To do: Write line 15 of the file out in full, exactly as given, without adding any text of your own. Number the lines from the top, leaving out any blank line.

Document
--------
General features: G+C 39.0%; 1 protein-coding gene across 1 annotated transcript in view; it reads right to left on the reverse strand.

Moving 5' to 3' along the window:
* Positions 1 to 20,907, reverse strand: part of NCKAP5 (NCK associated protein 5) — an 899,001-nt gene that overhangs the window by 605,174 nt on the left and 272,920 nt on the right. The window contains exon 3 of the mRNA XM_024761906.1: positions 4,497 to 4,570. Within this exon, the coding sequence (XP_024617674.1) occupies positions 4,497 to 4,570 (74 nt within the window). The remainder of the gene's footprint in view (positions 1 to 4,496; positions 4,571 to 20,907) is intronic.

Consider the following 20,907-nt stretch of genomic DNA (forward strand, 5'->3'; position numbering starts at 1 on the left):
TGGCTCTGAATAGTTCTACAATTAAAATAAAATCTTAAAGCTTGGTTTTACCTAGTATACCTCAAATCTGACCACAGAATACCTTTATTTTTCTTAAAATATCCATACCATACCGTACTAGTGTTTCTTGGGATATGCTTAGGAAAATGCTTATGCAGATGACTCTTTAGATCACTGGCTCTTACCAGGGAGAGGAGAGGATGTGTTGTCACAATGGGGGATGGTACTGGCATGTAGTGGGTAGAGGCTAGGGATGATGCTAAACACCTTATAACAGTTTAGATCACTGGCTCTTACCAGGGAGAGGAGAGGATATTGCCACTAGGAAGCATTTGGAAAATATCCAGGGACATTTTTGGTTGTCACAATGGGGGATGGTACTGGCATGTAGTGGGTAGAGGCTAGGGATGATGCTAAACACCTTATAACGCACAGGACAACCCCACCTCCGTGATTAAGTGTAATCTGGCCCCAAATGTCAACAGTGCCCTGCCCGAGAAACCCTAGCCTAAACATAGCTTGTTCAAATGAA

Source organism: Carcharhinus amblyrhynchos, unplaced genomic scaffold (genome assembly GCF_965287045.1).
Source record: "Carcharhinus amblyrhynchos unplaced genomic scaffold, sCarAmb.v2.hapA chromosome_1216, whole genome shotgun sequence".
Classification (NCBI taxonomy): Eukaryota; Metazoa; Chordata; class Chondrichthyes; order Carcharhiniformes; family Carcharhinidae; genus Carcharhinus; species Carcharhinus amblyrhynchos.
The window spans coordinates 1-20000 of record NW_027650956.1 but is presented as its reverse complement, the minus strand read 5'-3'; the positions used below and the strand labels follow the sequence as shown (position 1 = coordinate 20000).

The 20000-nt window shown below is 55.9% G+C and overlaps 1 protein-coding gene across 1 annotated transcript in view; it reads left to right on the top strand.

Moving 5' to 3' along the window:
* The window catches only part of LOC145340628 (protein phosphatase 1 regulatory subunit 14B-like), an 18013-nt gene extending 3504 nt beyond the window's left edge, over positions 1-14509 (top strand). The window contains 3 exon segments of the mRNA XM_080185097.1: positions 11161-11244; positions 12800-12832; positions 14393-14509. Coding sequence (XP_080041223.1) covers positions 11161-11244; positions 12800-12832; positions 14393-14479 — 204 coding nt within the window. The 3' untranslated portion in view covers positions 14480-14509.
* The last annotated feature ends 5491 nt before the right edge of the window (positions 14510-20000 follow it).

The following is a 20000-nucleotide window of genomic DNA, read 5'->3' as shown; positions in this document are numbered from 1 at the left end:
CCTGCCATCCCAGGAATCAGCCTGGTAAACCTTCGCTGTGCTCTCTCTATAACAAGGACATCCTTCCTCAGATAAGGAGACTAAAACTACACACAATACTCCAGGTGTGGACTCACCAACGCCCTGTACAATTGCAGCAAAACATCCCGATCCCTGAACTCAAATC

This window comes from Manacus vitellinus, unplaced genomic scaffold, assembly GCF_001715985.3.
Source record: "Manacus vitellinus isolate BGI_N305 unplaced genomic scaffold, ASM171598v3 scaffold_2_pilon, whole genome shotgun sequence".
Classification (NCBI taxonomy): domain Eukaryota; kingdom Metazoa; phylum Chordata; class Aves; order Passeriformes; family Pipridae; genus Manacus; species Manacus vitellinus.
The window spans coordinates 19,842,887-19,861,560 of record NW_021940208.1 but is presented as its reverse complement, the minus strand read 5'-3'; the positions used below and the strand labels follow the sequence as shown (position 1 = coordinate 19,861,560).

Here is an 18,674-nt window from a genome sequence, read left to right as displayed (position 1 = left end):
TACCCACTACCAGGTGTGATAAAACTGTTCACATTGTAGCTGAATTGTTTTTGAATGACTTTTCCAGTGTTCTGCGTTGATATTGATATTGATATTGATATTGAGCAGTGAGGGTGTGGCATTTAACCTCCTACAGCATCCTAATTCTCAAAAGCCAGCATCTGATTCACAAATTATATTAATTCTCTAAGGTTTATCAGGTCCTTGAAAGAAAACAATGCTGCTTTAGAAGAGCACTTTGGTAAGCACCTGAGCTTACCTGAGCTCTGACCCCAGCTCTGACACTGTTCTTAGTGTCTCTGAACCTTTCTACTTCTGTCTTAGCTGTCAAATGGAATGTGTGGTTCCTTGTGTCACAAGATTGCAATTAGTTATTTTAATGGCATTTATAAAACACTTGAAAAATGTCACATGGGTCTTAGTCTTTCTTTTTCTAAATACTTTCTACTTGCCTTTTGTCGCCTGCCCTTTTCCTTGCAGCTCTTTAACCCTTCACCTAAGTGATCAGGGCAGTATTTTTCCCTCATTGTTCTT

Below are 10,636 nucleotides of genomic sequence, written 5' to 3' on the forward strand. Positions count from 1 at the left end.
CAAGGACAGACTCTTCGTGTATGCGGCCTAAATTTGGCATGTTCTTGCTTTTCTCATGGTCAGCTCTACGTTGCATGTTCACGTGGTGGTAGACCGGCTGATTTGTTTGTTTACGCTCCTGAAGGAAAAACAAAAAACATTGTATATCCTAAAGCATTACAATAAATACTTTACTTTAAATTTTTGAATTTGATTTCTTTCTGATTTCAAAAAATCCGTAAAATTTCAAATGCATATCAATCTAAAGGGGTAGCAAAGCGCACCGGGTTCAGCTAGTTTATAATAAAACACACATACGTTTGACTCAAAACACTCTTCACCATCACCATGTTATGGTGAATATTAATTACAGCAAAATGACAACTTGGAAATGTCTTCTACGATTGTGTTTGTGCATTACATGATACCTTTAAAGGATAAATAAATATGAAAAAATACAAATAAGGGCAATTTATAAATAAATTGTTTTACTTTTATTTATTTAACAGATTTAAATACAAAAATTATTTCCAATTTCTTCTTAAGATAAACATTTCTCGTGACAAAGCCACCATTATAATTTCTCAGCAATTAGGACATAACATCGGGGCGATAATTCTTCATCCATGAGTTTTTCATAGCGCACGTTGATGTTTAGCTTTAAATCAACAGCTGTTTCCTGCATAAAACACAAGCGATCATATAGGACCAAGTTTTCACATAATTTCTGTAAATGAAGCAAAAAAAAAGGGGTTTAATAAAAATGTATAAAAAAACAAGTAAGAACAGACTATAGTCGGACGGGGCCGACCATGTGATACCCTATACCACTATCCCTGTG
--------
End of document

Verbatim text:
CCTGCCATCCCAGGAATCAGCCTGGTAAACCTTCGCTGTGCTCTCTCTATAACAAGGACATCCTTCCTCAGATAAGGAGACTAAAACTACACACAATACTCCAGGTGTGGACTCACCAACGCCCTGTACAATTGCAGCAAAACATCCCGATCCCTGAACTCAAATC